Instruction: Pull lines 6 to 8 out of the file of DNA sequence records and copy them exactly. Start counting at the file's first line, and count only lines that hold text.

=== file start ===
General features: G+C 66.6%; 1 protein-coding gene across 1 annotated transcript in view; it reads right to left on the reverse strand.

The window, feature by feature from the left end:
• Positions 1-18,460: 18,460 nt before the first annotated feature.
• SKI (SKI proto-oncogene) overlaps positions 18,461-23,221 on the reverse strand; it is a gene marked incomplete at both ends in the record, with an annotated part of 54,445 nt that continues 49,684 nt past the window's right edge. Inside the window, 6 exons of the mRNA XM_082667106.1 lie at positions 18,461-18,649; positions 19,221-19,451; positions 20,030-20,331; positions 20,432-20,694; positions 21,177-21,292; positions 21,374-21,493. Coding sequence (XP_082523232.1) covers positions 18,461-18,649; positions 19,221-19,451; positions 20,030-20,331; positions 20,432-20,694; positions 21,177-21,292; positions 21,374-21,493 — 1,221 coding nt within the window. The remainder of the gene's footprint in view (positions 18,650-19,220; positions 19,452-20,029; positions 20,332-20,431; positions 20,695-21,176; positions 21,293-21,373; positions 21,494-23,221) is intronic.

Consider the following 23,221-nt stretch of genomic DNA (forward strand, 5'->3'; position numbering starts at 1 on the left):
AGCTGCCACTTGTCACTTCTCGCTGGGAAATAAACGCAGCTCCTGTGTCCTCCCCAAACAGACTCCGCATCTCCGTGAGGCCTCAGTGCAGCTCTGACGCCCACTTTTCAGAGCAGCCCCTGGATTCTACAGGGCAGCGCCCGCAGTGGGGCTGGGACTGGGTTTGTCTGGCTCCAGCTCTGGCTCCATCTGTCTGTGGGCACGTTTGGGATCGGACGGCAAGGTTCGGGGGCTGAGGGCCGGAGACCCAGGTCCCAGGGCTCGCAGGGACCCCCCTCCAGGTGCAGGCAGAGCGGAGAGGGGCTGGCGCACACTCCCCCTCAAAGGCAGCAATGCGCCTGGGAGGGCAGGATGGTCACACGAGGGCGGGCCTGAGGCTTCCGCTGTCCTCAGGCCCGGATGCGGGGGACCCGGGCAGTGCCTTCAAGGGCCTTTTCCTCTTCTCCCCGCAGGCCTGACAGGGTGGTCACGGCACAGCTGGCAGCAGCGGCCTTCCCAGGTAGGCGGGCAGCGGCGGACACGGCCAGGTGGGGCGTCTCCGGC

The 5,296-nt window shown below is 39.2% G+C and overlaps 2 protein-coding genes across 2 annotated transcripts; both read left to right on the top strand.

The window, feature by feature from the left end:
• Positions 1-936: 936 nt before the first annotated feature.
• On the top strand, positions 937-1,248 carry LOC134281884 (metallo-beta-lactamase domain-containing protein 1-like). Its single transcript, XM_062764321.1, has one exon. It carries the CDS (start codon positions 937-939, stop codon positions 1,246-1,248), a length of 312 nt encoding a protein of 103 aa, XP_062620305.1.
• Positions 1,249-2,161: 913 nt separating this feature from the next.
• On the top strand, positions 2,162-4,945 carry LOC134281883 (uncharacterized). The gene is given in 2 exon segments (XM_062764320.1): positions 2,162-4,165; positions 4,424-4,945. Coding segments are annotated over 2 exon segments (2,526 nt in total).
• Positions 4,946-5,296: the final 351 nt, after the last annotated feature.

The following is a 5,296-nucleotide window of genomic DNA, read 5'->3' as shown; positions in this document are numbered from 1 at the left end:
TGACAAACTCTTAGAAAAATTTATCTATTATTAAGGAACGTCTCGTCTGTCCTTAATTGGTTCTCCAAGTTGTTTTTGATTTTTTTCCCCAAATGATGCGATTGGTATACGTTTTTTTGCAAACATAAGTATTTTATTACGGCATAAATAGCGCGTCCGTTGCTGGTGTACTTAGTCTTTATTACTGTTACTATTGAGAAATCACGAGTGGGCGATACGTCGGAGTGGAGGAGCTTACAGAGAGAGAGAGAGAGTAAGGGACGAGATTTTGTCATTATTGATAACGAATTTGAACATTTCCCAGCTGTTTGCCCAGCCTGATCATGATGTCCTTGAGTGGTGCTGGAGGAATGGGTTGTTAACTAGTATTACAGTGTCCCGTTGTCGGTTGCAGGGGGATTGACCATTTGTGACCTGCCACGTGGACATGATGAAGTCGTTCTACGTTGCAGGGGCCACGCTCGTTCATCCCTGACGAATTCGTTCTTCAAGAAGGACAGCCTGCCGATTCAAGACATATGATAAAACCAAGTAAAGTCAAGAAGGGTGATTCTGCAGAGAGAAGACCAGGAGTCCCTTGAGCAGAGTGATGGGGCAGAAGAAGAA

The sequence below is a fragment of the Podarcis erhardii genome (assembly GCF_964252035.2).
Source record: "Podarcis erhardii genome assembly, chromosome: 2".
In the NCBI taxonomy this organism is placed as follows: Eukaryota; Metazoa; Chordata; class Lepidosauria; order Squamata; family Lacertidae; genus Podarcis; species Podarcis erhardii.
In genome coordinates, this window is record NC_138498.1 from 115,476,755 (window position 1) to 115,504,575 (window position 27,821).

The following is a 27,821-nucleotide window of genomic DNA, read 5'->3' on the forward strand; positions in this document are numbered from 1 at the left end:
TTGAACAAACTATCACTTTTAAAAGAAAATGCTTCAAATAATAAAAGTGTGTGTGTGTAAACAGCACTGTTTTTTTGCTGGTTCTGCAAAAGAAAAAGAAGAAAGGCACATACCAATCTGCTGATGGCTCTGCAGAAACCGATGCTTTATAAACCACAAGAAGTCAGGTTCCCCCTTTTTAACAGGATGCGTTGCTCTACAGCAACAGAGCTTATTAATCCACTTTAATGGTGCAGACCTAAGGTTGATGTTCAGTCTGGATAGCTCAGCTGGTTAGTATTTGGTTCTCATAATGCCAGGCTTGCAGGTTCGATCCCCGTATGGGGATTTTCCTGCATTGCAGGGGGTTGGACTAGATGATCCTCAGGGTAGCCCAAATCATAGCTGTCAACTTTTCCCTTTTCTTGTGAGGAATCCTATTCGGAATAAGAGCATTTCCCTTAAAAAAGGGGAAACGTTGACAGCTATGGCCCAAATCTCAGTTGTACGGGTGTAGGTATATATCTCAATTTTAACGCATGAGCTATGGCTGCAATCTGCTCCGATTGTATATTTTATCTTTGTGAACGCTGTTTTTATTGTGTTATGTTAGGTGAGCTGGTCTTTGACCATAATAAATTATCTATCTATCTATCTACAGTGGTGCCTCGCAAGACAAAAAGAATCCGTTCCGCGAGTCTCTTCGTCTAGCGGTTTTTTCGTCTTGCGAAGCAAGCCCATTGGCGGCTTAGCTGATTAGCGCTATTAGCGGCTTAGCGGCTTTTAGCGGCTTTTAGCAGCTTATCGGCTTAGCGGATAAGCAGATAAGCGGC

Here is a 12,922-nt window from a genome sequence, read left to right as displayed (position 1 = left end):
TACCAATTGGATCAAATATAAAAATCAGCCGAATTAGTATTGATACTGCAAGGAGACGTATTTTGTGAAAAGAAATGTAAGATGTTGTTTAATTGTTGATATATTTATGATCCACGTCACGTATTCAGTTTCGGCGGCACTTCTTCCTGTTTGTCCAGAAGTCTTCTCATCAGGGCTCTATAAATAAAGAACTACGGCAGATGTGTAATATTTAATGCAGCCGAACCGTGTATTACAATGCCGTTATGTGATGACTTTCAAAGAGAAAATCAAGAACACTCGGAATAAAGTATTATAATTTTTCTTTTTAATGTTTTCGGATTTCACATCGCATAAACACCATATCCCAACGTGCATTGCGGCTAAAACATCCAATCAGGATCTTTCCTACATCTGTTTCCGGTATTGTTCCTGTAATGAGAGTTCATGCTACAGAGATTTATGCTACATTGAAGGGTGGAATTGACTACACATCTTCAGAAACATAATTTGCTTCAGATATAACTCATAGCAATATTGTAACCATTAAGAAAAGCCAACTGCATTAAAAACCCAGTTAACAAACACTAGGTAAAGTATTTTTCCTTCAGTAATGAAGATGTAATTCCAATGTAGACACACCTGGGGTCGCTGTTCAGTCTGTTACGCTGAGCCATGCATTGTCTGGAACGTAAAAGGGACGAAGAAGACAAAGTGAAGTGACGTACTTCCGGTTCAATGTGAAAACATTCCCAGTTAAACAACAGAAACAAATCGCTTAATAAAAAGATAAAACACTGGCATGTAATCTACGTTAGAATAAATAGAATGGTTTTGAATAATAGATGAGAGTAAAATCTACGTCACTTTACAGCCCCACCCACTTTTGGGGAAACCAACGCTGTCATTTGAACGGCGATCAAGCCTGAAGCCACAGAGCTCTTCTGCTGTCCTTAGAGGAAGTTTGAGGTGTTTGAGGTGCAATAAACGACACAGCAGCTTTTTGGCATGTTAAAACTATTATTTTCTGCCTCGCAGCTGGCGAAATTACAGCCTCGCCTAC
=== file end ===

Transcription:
AGCTGCCACTTGTCACTTCTCGCTGGGAAATAAACGCAGCTCCTGTGTCCTCCCCAAACAGACTCCGCATCTCCGTGAGGCCTCAGTGCAGCTCTGACGCCCACTTTTCAGAGCAGCCCCTGGATTCTACAGGGCAGCGCCCGCAGTGGGGCTGGGACTGGGTTTGTCTGGCTCCAGCTCTGGCTCCATCTGTCTGTGGGCACGTTTGGGATCGGACGGCAAGGTTCGGGGGCTGAGGGCCGGAGACCCAGGTCCCAGGGCTCGCAGGGACCCCCCTCCAGGTGCAGGCAGAGCGGAGAGGGGCTGGCGCACACTCCCCCTCAAAGGCAGCAATGCGCCTGGGAGGGCAGGATGGTCACACGAGGGCGGGCCTGAGGCTTCCGCTGTCCTCAGGCCCGGATGCGGGGGACCCGGGCAGTGCCTTCAAGGGCCTTTTCCTCTTCTCCCCGCAGGCCTGACAGGGTGGTCACGGCACAGCTGGCAGCAGCGGCCTTCCCAGGTAGGCGGGCAGCGGCGGACACGGCCAGGTGGGGCGTCTCCGGC

The 5,296-nt window shown below is 39.2% G+C and overlaps 2 protein-coding genes across 2 annotated transcripts; both read left to right on the top strand.

The window, feature by feature from the left end: